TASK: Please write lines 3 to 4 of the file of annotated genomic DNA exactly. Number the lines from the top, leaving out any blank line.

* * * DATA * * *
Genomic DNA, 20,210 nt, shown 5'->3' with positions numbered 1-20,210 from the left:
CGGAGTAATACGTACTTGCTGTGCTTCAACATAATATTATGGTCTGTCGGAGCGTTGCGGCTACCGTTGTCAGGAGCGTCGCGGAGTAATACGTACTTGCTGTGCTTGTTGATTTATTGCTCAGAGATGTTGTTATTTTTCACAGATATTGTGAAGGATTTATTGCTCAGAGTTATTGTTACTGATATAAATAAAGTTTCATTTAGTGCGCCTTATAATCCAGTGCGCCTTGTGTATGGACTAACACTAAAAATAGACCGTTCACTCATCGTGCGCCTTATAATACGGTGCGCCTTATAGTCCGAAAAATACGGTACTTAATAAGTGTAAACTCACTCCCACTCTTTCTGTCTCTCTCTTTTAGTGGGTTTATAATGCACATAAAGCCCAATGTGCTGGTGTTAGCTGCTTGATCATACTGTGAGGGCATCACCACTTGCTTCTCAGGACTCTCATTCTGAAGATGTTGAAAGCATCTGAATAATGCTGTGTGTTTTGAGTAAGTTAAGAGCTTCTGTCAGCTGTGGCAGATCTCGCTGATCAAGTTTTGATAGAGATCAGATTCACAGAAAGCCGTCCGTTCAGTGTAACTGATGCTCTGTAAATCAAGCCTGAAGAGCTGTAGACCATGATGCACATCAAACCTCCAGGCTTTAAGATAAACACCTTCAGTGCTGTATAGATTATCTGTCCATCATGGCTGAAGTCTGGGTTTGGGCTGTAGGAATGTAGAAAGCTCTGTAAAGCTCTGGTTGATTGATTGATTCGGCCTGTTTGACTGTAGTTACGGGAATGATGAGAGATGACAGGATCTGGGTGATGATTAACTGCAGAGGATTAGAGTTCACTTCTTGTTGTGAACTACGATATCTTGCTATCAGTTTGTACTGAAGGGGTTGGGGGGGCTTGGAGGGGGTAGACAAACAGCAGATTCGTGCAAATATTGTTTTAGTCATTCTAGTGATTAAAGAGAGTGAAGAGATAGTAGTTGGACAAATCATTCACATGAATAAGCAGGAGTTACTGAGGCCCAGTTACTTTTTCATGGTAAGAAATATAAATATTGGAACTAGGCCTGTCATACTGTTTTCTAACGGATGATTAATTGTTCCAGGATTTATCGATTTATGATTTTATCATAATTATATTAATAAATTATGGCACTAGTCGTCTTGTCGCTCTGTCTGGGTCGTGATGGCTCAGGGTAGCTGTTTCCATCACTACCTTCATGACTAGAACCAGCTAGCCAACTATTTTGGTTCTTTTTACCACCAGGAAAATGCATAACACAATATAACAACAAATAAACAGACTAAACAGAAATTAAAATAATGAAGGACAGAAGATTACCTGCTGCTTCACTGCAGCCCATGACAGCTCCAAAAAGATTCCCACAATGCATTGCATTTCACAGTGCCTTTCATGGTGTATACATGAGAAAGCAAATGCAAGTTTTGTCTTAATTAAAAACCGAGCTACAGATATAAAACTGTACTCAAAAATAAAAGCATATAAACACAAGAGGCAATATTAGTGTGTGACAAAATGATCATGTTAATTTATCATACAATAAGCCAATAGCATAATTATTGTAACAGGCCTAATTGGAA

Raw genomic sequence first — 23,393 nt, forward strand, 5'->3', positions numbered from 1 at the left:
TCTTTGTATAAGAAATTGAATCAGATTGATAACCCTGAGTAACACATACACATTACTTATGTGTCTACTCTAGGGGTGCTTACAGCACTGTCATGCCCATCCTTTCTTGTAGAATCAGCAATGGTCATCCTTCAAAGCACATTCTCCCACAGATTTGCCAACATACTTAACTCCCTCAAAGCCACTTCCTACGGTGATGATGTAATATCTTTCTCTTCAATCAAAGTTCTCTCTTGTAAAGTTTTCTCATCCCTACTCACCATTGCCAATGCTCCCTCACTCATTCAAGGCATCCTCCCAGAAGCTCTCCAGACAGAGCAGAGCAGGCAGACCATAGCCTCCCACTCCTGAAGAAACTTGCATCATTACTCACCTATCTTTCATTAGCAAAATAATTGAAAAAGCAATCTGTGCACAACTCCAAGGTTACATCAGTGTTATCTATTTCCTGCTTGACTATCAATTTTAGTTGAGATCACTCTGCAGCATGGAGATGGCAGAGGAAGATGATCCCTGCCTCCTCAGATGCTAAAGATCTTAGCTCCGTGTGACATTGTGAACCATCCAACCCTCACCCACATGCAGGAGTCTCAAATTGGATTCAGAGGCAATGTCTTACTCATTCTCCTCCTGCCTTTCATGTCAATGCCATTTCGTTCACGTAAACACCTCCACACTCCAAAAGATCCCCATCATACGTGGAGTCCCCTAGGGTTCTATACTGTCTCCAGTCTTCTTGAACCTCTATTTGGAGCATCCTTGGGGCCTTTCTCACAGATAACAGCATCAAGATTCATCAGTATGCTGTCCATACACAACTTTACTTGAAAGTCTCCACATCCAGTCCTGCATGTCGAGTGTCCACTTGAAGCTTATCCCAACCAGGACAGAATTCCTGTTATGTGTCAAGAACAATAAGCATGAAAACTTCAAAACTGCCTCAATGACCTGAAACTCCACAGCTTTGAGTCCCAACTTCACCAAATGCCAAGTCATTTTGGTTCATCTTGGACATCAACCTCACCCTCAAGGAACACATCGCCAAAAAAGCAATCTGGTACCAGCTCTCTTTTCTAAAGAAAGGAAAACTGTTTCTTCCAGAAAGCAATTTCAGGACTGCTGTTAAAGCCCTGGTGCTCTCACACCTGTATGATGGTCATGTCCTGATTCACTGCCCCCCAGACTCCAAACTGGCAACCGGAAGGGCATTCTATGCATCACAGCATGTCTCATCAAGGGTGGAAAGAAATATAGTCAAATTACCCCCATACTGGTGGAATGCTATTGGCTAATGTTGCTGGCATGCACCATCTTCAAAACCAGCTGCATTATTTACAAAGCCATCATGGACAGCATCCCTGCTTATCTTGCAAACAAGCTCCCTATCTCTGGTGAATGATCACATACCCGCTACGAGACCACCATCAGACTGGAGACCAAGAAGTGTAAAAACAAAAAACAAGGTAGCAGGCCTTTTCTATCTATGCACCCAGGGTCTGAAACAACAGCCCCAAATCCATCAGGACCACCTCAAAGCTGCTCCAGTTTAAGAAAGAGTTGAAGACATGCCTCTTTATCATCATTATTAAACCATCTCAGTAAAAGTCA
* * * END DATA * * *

Raw genomic sequence first — 23,393 nt, forward strand, 5'->3', positions numbered from 1 at the left:
TCTTTGTATAAGAAATTGAATCAGATTGATAACCCTGAGTAACACATACACATTACTTATGTGTCTACTCTAGGGGTGCTTACAGCACTGTCATGCCCATCCTTTCTTGTAGAATCAGCAATGGTCATCCTTCAAAGCACATTCTCCCACAGATTTGCCAACATACTTAACTCCCTCAAAGCCACTTCCTACGGTGATGATGTAATATCTTTCTCTTCAATCAAAGTTCTCTCTTGTAAAGTTTTCTCATCCCTACTCACCATTGCCAATGCTCCCTCACTCATTCAAGGCATCCTCCCAGAAGCTCTCCAGACAGAGCAGAGCAGGCAGACCATAGCCTCCCACTCCTGAAGAAACTTGCATCATTACTCACCTATCTTTCATTAGCAAAATAATTGAAAAAGCAATCTGTGCACAACTCCAAGGTTACATCAGTGTTATCTATTTCCTGCTTGACTATCAATTTTAGTTGAGATCACTCTGCAGCATGGAGATGGCAGAGGAAGATGATCCCTGCCTCCTCAGATGCTAAAGATCTTAGCTCCGTGTGACATTGTGAACCATCCAACCCTCACCCACATGCAGGAGTCTCAAATTGGATTCAGAGGCAATGTCTTACTCATTCTCCTCCTGCCTTTCATGTCAATGCCATTTCGTTCACGTAAACACCTCCACACTCCAAAAGATCCCCATCATACGTGGAGTCCCCTAGGGTTCTATACTGTCTCCAGTCTTCTTGAACCTCTATTTGGAGCATCCTTGGGGCCTTTCTCACAGATAACAGCATCAAGATTCATCAGTATGCTGTCCATACACAACTTTACTTGAAAGTCTCCACATCCAGTCCTGCATGTCGAGTGTCCACTTGAAGCTTATCCCAACCAGGACAGAATTCCTGTTATGTGTCAAGAACAATAAGCATGAAAACTTCAAAACTGCCTCAATGACCTGAAACTCCACAGCTTTGAGTCCCAACTTCACCAAATGCCAAGTCATTTTGGTTCATCTTGGACATCAACCTCACCCTCAAGGAACACATCGCCAAAAAAGCAATCTGGTACCAGCTCTCTTTTCTAAAGAAAGGAAAACTGTTTCTTCCAGAAAGCAATTTCAGGACTGCTGTTAAAGCCCTGGTGCTCTCACACCTGTATGATGGTCATGTCCTGATTCACTGCCCCCCAGACTCCAAACTGGCAACCGGAAGGGCATTCTATGCATCACAGCATGTCTCATCAAGGGTGGAAAGAAATATAGTCAAATTACCCCCATACTGGTGGAATGCTATTGGCTAATGTTGCTGGCATGCACCATCTTCAAAACCAGCTGCATTATTTACAAAGCCATCATGGACAGCATCCCTGCTTATCTTGCAAACAAGCTCCCTATCTCTGGTGAATGATCACATACCCGCTACGAGACCACCATCAGACTGGAGACCAAGAAGTGTAAAAACAAAAAACAAGGTAGCAGGCCTTTTCTATCTATGCACCCAGGGTCTGAAACAACAGCCCCAAATCCATCAGGACCACCTCAAAGCTGCTCCAGTTTAAGAAAGAGTTGAAGACATGCCTCTTTATCATCATTATTAAACCATCTCAGTAAAAGTCA